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  • Southbound Attic Band
  • The Big I Am
  • Lara Boundy
Ugly Man Records showcase @ Aigburth Cricket and Bowls Club 6/6/15

We focus on our city-centre venues and their troubles but perhaps we should also turn the spotlight onto our suburban sister venues. With that in mind, I sally forth, map book in hand (on the car seat, officer), to Aigburth Cricket and Bowls Club for a homespun album launch – with homemade cake – courtesy of BATHYMETRY.

A community hub, established in 1888 and now under threat from – guess what? – developers, the Club is a pleasant, traditional venue at the end of a quiet street. Tonight, it has been turned into insect-ville, with Bathymetry’s amazing album artwork echoed by large drawings of beetles, ladybirds and other creepy-crawlies which decorate the room, and temporary insect tattoos available to buy.

First up is LARA BOUNDY, a young singer/guitarist playing gentle folk melodies. She’s followed by THE BIG I AM, one guy playing a ukulele, the other playing what research later tells me is a Puerto Rican cuatro (which has an extremely lovely shape). They up the tempo with some accomplished playing and harmonising, finishing with a track called Collecting Skies, which is a highlight of the set.

The tone changes somewhat with the arrival of SOUTHBOUND ATTIC BAND and their take on more traditional, Celtic-tinged folk music, incorporating guitar, harmonica, bass and vocals. There’s a lot of love in the room for this band, evidenced by the pleas for them to play an infamous, slightly risqué number as they finish their set. They oblige, despite the caveat that they’ve already been banned from one venue today.

After a very long break, Bathymetry finally take to the stage in support of their debut album. Their songs are full of tradition, wit and darkness – standout track Goblin Fruit not only referencing Christina Rossetti’s Goblin Market and a punning title (goblin/gobblin’- if you missed it) – but also channel funky bass and drums, some beautiful, almost discordant, harmonising, and a stop-start element that makes you hold your breath as you wait to hear what the next note will bring. This is especially evident on Evil  Jacket (oh, those insects get everywhere…) and brings a sinister darkness to a band I would hesitate to describe as folk. And, if this is folk, then it’s 21st-century folk, incorporating fairy tales and nature, sure, but seasoning these with a psychy, sensual, menacing edge.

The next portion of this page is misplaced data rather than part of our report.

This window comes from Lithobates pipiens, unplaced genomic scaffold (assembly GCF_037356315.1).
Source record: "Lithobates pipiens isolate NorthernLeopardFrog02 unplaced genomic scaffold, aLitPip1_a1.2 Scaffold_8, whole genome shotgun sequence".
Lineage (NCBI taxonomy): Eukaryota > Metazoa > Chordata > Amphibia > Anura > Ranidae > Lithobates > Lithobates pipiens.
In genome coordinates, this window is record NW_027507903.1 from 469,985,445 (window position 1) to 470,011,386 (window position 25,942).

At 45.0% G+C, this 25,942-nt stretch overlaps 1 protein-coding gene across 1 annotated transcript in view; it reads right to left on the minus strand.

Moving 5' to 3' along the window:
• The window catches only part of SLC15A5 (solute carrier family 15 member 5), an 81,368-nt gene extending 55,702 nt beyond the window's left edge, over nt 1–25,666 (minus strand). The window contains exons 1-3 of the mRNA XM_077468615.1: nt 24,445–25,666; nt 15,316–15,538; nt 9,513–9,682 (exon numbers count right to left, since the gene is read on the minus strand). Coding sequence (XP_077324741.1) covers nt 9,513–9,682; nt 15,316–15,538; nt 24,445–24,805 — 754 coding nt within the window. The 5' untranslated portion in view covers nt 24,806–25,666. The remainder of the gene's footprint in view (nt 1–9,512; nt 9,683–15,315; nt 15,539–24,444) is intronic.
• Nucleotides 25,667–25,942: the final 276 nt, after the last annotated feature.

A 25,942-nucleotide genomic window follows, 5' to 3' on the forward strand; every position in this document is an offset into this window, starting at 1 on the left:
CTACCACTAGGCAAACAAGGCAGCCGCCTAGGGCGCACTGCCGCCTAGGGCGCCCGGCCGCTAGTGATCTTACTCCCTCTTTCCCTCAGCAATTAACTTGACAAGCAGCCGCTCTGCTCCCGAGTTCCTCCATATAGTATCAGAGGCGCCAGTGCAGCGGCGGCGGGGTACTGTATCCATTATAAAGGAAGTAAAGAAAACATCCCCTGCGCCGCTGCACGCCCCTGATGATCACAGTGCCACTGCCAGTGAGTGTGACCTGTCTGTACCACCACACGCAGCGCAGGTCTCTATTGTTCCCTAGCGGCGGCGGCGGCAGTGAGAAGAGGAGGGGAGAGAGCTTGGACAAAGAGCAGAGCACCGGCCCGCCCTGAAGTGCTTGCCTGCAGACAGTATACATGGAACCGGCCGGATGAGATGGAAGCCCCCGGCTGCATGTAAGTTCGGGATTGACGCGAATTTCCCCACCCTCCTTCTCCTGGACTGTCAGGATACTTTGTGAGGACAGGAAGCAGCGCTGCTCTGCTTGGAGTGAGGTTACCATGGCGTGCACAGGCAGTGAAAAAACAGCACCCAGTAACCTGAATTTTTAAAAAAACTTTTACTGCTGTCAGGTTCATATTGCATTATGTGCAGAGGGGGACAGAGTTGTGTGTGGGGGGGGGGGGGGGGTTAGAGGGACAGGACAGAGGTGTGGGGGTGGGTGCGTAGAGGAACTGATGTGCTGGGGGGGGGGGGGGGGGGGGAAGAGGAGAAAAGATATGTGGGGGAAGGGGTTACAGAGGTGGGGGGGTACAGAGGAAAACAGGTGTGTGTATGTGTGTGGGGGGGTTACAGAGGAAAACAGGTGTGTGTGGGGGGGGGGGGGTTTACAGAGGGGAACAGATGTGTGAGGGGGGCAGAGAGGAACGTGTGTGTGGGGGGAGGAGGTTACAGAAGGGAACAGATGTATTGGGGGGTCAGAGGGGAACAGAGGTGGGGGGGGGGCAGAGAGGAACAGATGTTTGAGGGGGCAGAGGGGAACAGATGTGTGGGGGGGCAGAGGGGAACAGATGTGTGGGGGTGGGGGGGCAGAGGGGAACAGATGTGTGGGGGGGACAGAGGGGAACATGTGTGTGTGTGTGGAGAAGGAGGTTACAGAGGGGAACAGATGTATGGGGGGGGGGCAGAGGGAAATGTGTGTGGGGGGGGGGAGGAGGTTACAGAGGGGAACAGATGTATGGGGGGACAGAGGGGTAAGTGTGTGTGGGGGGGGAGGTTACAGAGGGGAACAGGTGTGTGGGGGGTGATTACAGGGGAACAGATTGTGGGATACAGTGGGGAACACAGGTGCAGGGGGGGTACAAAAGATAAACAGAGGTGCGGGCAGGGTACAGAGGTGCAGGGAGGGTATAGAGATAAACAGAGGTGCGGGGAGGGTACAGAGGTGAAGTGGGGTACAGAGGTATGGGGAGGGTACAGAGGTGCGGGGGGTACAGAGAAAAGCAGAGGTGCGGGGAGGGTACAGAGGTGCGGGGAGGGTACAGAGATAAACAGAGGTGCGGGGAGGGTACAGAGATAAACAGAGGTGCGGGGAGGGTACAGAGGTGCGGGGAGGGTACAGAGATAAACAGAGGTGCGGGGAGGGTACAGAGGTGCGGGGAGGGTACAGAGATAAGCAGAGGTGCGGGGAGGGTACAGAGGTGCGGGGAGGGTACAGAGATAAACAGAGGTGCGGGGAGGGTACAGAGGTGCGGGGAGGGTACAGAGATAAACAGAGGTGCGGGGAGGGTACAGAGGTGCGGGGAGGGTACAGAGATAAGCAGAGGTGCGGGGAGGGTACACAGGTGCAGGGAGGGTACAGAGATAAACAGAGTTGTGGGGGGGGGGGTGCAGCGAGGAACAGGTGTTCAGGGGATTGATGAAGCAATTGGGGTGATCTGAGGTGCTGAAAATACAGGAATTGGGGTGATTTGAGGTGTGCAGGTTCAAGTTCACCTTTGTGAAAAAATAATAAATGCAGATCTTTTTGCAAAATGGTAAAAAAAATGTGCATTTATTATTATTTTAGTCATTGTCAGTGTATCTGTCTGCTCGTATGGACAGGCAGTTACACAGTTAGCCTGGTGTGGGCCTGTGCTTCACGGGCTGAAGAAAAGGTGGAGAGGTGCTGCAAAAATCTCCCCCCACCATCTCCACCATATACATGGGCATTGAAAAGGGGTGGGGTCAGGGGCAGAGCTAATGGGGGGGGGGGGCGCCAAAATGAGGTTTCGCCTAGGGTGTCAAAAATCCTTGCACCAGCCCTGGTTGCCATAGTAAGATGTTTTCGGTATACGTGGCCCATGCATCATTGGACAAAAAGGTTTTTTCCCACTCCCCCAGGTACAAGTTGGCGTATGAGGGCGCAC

If anything lets them down, it’s their slightly too relaxed attitude towards this gig: delayed appearance, band members leaving the stage at various intervals. However, Bathemetry clearly have originality and talent, and enjoy what they do, and their hearts are in the right place – cf. not just their support of the Club but also their acknowledgement of the 70th anniversary of D-Day with a rendition of We’ll Meet Again – so, hopefully, they will continue to plumb the underwater depths of our tradition-soaked isle.

BATHYMETRY Image 4

The tone changes somewhat with the arrival of SOUTHBOUND ATTIC BAND and their take on more traditional, Celtic-tinged folk music, incorporating guitar, harmonica, bass and vocals. There’s a lot of love in the room for this band, evidenced by the pleas for them to play an infamous, slightly risqué number as they finish their set. They oblige, despite the caveat that they’ve already been banned from one venue today.

After a very long break, Bathymetry finally take to the stage in support of their debut album. Their songs are full of tradition, wit and darkness – standout track Goblin Fruit not only referencing Christina Rossetti’s Goblin Market and a punning title (goblin/gobblin’- if you missed it) – but also channel funky bass and drums, some beautiful, almost discordant, harmonising, and a stop-start element that makes you hold your breath as you wait to hear what the next note will bring. This is especially evident on Evil Leather Jacket (oh, those insects get everywhere…) and brings a sinister darkness to a band I would hesitate to describe as folk. And, if this is folk, then it’s 21st-century folk, incorporating fairy tales and nature, sure, but seasoning these with a psychy, sensual, menacing edge.

If anything lets them down, it’s their slightly too relaxed attitude towards this gig: delayed appearance, band members leaving the stage at various intervals. However, Bathemetry clearly have originality and talent, and enjoy what they do, and their hearts are in the right place – cf. not just their support of the Club but also their acknowledgement of the 70th anniversary of D-Day with a rendition of We’ll Meet Again – so, hopefully, they will continue to plumb the underwater depths of our tradition-soaked isle.

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